Stone Telling

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I do not know your ἀλφάβητος

by Saira Ali

I do not know your ἀλφάβητος
honey-voiced poet singing across centuries
to your beloved, songs preserved by desert dust.
No sea-foamed goddess speeds to my aid
in a chariot drawn by sparrows,
(Whoever heard of such a thing anyway?
Birds make an inefficient engine and the ratio
of lift to payload is all wrong)
my nest of cable and spark too much
like the heat and roar of the forge,
so I'll carve apart her name
reassemble it in tidy tables and sums:
Angle of attack and electric potential together with orbital radius
yield the order of magnitude of the impulse function to set sail
at this angle of inclination, from which I calibrate what torque and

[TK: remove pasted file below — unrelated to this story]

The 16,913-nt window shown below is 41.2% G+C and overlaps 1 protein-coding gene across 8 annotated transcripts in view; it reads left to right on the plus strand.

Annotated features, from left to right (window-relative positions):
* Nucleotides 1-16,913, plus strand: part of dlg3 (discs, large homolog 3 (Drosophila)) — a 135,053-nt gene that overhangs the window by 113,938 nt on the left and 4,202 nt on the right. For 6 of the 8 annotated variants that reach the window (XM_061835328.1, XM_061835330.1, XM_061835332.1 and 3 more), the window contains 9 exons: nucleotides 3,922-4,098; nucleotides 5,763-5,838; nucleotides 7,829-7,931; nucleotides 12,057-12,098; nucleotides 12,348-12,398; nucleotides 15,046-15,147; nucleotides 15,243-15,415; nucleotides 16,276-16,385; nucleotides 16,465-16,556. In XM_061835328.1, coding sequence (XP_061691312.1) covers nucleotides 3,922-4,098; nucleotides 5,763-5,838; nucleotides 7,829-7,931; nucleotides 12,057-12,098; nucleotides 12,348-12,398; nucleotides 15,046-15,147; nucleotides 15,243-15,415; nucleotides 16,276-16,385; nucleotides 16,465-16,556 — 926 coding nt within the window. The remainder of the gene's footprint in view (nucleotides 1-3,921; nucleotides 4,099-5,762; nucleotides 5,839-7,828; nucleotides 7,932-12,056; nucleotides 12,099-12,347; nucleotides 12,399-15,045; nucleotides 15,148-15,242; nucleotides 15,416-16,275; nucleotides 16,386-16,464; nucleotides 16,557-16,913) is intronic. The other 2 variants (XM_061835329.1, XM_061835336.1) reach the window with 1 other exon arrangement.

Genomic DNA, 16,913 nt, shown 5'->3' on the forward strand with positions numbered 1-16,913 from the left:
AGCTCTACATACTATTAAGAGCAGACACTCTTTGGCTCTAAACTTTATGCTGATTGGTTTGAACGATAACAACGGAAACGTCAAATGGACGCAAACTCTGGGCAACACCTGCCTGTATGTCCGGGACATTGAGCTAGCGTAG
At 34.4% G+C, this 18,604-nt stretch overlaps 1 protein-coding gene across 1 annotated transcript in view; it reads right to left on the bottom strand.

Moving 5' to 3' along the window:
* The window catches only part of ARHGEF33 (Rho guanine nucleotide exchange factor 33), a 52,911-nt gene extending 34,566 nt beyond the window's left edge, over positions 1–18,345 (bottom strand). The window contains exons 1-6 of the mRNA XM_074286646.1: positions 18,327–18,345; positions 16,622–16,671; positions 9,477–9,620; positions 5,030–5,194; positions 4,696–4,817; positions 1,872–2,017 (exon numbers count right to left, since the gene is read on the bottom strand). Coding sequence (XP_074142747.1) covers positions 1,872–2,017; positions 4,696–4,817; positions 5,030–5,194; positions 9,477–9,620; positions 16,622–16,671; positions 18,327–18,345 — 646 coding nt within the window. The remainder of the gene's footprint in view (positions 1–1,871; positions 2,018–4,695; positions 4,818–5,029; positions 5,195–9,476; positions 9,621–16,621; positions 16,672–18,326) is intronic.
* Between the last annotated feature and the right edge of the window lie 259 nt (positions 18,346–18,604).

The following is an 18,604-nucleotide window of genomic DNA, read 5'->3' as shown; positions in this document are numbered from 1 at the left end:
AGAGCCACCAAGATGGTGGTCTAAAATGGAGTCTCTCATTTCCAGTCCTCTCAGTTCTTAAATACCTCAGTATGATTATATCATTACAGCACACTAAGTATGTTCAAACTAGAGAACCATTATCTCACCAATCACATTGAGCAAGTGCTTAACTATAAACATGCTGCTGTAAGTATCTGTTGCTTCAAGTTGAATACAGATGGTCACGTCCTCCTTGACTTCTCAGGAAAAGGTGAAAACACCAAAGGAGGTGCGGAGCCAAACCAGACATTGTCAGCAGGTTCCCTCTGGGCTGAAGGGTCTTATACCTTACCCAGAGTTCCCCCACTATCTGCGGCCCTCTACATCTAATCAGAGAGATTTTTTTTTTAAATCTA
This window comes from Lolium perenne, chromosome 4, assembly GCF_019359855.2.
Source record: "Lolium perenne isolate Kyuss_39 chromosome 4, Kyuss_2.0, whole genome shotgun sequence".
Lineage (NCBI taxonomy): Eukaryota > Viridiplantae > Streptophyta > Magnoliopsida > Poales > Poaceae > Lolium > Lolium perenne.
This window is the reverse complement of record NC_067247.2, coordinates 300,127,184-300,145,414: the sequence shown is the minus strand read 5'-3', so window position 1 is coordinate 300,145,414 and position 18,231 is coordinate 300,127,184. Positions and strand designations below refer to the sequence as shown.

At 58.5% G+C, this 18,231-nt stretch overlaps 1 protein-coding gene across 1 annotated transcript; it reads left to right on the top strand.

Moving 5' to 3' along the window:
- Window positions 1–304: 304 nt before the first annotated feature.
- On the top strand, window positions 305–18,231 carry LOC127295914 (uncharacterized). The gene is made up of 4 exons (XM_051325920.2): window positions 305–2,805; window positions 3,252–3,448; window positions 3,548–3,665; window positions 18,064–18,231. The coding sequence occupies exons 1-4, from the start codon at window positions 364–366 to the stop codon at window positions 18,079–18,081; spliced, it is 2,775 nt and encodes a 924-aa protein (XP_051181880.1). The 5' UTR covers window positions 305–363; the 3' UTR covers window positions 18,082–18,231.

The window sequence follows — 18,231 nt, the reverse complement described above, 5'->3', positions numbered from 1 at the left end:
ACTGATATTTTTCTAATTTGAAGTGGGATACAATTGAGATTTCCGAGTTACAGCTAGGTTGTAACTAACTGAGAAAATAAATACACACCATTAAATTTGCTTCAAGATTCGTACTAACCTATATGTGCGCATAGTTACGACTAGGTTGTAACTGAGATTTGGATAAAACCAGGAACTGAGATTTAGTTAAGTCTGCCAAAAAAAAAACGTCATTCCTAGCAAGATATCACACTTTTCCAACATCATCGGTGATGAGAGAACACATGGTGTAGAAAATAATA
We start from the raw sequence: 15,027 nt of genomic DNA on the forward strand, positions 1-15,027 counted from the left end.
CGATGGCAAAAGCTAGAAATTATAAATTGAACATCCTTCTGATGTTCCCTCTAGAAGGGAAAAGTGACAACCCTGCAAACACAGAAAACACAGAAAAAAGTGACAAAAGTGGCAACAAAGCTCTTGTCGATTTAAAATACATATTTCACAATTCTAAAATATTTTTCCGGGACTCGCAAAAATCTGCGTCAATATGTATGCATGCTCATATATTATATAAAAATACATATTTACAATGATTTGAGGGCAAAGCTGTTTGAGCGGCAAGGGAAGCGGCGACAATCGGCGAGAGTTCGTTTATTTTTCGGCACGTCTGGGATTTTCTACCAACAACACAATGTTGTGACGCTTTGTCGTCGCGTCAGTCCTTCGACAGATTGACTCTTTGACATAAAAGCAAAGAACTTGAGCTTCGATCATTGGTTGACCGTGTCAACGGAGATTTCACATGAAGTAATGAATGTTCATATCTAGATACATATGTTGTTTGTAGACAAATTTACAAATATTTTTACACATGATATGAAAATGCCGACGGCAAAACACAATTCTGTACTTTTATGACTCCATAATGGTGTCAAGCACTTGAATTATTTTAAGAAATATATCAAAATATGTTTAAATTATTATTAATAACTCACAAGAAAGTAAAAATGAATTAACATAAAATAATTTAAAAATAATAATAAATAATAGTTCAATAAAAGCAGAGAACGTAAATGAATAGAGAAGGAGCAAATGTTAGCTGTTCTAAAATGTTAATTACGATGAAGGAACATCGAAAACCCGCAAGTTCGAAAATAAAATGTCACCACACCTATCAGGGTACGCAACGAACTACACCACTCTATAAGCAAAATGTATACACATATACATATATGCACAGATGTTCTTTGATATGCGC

angular momentum will let me place my fingerprints in the heavens.
Your letters, yes, but my machinations, so
why do I envy you, speaking so intimately to a goddess
I have no need for?

Saira Ali grew up in the deep south of the United States and has still not acclimatized to New England winters. She is both an engineer and a poet, and rejects false dichotomies in all forms. Her poetry has been published in Strange Horizons and Mythic Delirium, and she co-edited In Other Words, a chapbook to benefit Con or Bust. You can find her on Twitter at @kitabiyatpress.

Photography: adapted from Atlantic Coast at Night, by NASA.